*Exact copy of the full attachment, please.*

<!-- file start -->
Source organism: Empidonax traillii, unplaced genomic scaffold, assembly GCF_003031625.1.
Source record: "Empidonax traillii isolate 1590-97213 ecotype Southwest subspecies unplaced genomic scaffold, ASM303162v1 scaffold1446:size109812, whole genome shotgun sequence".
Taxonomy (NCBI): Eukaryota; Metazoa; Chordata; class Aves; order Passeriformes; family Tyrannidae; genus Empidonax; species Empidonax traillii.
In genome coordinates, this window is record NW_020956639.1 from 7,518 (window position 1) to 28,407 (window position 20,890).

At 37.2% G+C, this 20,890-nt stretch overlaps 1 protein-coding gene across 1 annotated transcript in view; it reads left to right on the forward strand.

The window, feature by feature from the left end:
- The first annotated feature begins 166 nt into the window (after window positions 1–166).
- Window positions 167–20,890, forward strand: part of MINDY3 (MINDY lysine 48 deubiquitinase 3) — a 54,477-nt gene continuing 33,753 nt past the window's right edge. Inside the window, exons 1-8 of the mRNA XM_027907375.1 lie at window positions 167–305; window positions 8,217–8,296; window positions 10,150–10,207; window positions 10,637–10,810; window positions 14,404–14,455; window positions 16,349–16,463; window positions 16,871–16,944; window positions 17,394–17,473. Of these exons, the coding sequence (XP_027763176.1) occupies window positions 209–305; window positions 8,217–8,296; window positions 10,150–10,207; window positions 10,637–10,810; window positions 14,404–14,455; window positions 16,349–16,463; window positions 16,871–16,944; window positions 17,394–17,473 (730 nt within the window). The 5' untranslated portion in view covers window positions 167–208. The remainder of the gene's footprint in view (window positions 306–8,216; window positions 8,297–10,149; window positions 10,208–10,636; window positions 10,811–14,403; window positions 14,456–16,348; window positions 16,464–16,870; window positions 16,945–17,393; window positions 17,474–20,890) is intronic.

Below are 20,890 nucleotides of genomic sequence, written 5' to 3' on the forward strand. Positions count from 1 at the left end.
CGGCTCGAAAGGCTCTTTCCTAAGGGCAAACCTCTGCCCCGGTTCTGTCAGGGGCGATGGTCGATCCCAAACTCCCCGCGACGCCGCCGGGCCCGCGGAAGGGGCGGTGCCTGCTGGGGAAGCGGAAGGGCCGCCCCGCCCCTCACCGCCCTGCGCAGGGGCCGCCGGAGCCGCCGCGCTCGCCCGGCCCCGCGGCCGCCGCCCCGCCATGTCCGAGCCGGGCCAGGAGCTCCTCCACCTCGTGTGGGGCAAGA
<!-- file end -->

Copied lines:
Source organism: Empidonax traillii, unplaced genomic scaffold, assembly GCF_003031625.1.
Source record: "Empidonax traillii isolate 1590-97213 ecotype Southwest subspecies unplaced genomic scaffold, ASM303162v1 scaffold1446:size109812, whole genome shotgun sequence".
Taxonomy (NCBI): Eukaryota; Metazoa; Chordata; class Aves; order Passeriformes; family Tyrannidae; genus Empidonax; species Empidonax traillii.
In genome coordinates, this window is record NW_020956639.1 from 7,518 (window position 1) to 28,407 (window position 20,890).

At 37.2% G+C, this 20,890-nt stretch overlaps 1 protein-coding gene across 1 annotated transcript in view; it reads left to right on the forward strand.

The window, feature by feature from the left end:
- The first annotated feature begins 166 nt into the window (after window positions 1–166).
- Window positions 167–20,890, forward strand: part of MINDY3 (MINDY lysine 48 deubiquitinase 3) — a 54,477-nt gene continuing 33,753 nt past the window's right edge. Inside the window, exons 1-8 of the mRNA XM_027907375.1 lie at window positions 167–305; window positions 8,217–8,296; window positions 10,150–10,207; window positions 10,637–10,810; window positions 14,404–14,455; window positions 16,349–16,463; window positions 16,871–16,944; window positions 17,394–17,473. Of these exons, the coding sequence (XP_027763176.1) occupies window positions 209–305; window positions 8,217–8,296; window positions 10,150–10,207; window positions 10,637–10,810; window positions 14,404–14,455; window positions 16,349–16,463; window positions 16,871–16,944; window positions 17,394–17,473 (730 nt within the window). The 5' untranslated portion in view covers window positions 167–208. The remainder of the gene's footprint in view (window positions 306–8,216; window positions 8,297–10,149; window positions 10,208–10,636; window positions 10,811–14,403; window positions 14,456–16,348; window positions 16,464–16,870; window positions 16,945–17,393; window positions 17,474–20,890) is intronic.

Below are 20,890 nucleotides of genomic sequence, written 5' to 3' on the forward strand. Positions count from 1 at the left end.
CGGCTCGAAAGGCTCTTTCCTAAGGGCAAACCTCTGCCCCGGTTCTGTCAGGGGCGATGGTCGATCCCAAACTCCCCGCGACGCCGCCGGGCCCGCGGAAGGGGCGGTGCCTGCTGGGGAAGCGGAAGGGCCGCCCCGCCCCTCACCGCCCTGCGCAGGGGCCGCCGGAGCCGCCGCGCTCGCCCGGCCCCGCGGCCGCCGCCCCGCCATGTCCGAGCCGGGCCAGGAGCTCCTCCACCTCGTGTGGGGCAAGA